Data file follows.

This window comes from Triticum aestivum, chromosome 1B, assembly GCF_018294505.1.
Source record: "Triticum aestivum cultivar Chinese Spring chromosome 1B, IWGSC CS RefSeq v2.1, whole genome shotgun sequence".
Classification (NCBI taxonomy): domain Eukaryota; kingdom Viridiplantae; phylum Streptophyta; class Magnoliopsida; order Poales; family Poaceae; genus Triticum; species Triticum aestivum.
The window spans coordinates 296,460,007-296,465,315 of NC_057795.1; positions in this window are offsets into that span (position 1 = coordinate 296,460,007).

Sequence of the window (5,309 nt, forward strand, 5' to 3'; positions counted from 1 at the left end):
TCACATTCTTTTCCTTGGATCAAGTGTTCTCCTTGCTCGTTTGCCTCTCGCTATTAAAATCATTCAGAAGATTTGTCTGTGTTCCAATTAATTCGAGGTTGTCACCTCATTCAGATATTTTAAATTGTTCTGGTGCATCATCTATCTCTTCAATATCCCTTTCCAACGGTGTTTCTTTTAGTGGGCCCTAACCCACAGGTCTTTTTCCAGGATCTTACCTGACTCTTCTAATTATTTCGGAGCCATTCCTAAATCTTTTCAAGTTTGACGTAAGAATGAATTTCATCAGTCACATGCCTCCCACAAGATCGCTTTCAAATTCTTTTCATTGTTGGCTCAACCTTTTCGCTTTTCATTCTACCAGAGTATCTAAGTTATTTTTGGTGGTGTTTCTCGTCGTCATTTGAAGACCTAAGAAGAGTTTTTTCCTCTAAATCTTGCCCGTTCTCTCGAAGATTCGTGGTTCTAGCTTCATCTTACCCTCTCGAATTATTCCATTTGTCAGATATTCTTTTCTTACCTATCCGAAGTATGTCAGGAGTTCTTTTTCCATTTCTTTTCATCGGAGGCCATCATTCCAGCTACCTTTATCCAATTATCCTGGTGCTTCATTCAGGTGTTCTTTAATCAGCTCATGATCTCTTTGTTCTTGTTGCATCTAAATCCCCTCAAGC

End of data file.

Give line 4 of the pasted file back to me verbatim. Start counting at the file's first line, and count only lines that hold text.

The window spans coordinates 296,460,007-296,465,315 of NC_057795.1; positions in this window are offsets into that span (position 1 = coordinate 296,460,007).